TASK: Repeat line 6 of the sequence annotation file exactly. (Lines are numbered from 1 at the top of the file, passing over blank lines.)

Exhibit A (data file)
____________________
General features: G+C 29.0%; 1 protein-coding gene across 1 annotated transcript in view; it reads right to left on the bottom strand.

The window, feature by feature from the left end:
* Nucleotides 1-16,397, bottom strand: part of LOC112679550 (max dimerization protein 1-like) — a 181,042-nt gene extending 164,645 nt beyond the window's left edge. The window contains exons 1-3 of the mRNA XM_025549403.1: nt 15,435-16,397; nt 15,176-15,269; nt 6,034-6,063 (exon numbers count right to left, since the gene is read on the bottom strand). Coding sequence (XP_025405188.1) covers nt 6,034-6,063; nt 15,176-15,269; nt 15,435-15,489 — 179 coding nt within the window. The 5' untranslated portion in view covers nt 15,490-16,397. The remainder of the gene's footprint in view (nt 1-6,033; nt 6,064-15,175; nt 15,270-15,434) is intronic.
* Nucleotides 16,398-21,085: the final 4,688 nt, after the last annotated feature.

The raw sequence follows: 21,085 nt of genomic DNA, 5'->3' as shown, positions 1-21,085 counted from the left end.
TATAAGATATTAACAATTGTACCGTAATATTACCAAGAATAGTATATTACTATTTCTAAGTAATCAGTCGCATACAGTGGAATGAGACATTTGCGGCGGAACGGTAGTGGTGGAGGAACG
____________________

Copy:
TATAAGATATTAACAATTGTACCGTAATATTACCAAGAATAGTATATTACTATTTCTAAGTAATCAGTCGCATACAGTGGAATGAGACATTTGCGGCGGAACGGTAGTGGTGGAGGAACG